Background: Results from the DOSE-AHF study suggest that an initial continuous infusion of loop diuretics is not superior to bolus dosing with regard to clinical endpoints in acute heart failure. We hypothesized that outpatient furosemide dose was associated with congestion and poorer renal function and explored the hypothesis that a continuous infusion may be more effective in patients on higher outpatient diuretic doses.
Methods: The DOSE-AHF study randomized 308 patients within 24 hours of admission to high versus low initial intravenous diuretic dose given as either a continuous infusion or bolus. We compared baseline characteristics and assessed associations between mode of administration (bolus vs continuous) and outcomes in patients receiving high-dose (≥120 mg furosemide equivalent, n = 177) versus low-dose (<120 mg furosemide equivalent, n = 131) outpatient diuretics.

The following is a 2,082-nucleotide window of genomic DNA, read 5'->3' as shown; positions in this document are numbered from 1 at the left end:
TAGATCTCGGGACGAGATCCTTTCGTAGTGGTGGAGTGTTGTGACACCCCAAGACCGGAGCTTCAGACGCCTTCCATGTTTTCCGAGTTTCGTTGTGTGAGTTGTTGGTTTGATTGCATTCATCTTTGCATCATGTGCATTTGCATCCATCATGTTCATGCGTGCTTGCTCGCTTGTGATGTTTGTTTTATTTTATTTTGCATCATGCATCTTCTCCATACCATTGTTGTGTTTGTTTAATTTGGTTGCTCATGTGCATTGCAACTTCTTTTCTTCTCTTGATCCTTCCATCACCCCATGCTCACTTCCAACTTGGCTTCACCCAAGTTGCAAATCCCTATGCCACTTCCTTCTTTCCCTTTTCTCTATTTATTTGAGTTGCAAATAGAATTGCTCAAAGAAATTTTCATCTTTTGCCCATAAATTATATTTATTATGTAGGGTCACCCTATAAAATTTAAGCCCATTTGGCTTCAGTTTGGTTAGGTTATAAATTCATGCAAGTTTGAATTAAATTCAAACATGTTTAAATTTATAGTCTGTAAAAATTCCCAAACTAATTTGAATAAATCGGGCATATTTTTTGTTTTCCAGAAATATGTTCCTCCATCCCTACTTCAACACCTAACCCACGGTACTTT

Results: Patients on higher doses of furosemide were less frequently on renin-angiotensin system inhibitors (P = .01) and had worse renal function and more advanced symptoms. There was a significant interaction between outpatient dose and mode of therapy (P = .01) with respect to net fluid loss at 72 hours after adjusting for creatinine and intensification strategy. Admission diuretic dose was associated with an increased risk of death or rehospitalization at 60 days (adjusted hazard ratio 1.08 per 20-mg increment in dose, 95% CI 1.01-1.16, P = .03).
Conclusions: In acute heart failure, patients on higher diuretic doses have greater disease severity and may benefit from an initial bolus strategy.
Trial registration: ClinicalTrials.gov NCT00577135.
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